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Re: RC - Price Promotion causes Demotion [#permalink]

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07 Jun 2009, 06:16
Id like to know why the answer for #3 is B as well. I had it pegged down to D, as the 'bottom line' referred to sales, I thought, and the last sentence does mention that these short term price discounts result in an increase in sales.
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Re: RC - Price Promotion causes Demotion [#permalink]

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11 Jun 2009, 23:05
I thought it's EDA. But if the OA is B, it could be because of
IMO, "which is therefore reluctant
to abandon this strategy despite
its effect on the bottom line."
This last sentence claims that price promotions are occurring often because of management's attraction but this frequency is hurting the bottom line.
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Re: RC - Price Promotion causes Demotion [#permalink]

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24 Jun 2009, 13:37
Got E and D for 3 and 4...Can someone please provide the explanation for 5???
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Re: RC - Price Promotion causes Demotion [#permalink]

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26 Jun 2009, 04:17
IMO E D D. answer to 5th question should be D but not B. i agree with the icandy explanation for 5th question..
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Re: RC - Price Promotion causes Demotion [#permalink]

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01 Jul 2009, 13:14
I am still confused in case of Q5 (why is the answer B?)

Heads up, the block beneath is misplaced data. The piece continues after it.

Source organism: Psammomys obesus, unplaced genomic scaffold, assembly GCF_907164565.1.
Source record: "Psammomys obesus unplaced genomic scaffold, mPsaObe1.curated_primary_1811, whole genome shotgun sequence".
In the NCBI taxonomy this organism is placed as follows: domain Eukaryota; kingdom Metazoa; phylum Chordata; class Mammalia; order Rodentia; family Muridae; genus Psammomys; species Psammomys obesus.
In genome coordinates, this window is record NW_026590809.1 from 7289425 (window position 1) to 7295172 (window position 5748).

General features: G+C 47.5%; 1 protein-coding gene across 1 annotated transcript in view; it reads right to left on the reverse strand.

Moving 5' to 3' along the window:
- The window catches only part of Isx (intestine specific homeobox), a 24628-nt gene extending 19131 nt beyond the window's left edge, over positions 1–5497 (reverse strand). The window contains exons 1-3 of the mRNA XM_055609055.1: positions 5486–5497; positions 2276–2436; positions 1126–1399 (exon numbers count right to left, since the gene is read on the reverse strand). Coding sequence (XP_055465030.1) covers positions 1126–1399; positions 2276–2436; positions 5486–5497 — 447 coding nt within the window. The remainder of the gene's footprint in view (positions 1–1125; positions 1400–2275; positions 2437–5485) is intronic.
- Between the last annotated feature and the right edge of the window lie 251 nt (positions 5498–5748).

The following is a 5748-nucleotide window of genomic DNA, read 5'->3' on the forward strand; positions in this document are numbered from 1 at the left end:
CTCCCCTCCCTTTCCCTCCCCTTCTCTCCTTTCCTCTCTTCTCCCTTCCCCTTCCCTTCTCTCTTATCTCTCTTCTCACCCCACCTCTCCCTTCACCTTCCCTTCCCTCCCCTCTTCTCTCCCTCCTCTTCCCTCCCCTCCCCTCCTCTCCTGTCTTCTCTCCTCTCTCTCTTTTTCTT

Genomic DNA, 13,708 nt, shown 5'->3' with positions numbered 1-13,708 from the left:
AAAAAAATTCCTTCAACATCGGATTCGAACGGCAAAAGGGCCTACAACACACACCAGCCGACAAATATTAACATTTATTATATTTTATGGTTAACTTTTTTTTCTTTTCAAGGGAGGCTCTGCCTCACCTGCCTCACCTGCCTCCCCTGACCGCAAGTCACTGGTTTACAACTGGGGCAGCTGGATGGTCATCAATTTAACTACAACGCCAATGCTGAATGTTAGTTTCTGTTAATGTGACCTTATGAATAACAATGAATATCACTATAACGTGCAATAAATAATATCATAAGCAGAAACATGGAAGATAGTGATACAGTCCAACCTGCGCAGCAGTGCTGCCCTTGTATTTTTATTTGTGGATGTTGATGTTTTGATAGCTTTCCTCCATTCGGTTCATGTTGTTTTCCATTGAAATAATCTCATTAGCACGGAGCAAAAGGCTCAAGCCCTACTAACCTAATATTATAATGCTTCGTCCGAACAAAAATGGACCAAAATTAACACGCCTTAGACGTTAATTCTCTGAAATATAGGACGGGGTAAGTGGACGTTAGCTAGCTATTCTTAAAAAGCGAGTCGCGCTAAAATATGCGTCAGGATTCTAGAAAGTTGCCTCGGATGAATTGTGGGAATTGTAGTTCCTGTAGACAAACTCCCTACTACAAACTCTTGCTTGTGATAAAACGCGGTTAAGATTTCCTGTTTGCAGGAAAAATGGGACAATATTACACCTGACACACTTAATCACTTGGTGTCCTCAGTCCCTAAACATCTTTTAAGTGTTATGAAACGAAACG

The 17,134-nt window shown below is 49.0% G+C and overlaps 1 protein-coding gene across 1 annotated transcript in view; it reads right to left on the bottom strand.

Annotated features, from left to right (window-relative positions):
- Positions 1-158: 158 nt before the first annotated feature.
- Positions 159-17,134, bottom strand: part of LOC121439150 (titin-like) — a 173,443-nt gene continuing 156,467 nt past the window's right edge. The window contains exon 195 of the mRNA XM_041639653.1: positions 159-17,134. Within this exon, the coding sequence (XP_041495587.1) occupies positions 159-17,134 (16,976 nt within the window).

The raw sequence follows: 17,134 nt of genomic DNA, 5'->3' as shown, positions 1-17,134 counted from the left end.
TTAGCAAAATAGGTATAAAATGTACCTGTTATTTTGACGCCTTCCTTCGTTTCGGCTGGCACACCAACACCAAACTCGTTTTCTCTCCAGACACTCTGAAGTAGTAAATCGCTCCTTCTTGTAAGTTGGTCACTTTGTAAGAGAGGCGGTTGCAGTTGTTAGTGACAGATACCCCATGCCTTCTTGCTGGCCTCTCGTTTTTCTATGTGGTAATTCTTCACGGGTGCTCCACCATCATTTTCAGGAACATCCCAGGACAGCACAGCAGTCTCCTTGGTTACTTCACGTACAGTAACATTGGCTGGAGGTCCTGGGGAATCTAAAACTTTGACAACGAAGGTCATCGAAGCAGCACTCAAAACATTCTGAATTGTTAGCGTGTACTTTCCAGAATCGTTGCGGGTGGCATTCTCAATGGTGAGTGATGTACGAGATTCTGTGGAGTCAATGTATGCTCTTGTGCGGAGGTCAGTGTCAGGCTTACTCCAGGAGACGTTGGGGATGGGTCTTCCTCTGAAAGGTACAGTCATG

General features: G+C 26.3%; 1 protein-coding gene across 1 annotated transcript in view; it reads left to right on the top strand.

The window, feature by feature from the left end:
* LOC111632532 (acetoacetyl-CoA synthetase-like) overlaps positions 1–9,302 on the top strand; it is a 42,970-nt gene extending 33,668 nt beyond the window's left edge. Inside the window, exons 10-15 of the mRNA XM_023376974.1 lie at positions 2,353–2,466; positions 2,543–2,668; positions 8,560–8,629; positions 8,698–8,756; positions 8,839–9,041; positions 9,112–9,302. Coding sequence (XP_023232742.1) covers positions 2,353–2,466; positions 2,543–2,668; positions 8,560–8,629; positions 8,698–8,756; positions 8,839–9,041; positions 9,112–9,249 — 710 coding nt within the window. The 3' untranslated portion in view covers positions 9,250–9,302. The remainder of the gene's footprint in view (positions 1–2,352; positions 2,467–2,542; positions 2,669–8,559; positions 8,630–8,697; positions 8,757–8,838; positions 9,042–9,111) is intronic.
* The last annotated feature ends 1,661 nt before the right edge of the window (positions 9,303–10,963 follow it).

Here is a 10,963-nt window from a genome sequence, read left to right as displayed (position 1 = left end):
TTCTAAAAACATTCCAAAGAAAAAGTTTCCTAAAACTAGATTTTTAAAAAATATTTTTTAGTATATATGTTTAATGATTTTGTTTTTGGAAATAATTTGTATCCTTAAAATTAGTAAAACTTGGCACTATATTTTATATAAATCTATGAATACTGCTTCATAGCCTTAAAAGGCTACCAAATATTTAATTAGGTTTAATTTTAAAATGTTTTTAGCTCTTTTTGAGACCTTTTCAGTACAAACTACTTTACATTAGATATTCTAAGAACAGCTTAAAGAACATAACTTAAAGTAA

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Re: RC - Price Promotion causes Demotion [#permalink]

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05 Oct 2010, 07:11
gmatprep09 wrote:
I am still confused in case of Q5 (why is the answer B?)

It must be A/
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Re: RC - Price Promotion causes Demotion [#permalink]

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05 Oct 2010, 09:50
For last question I feel C should be that answer. Bottom line of promotions is to get new customers, however promotions fail to get new customers.
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Re: RC - Price Promotion causes Demotion [#permalink]

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05 Oct 2010, 10:03
KissGMAT wrote:
For last question I feel C should be that answer. Bottom line of promotions is to get new customers, however promotions fail to get new customers.

" A
price promotion does not increase
the number of long-term customers
of a brand, as it attracts virtually
(20) no new customers in the first place.

Nor do price promotions have linger-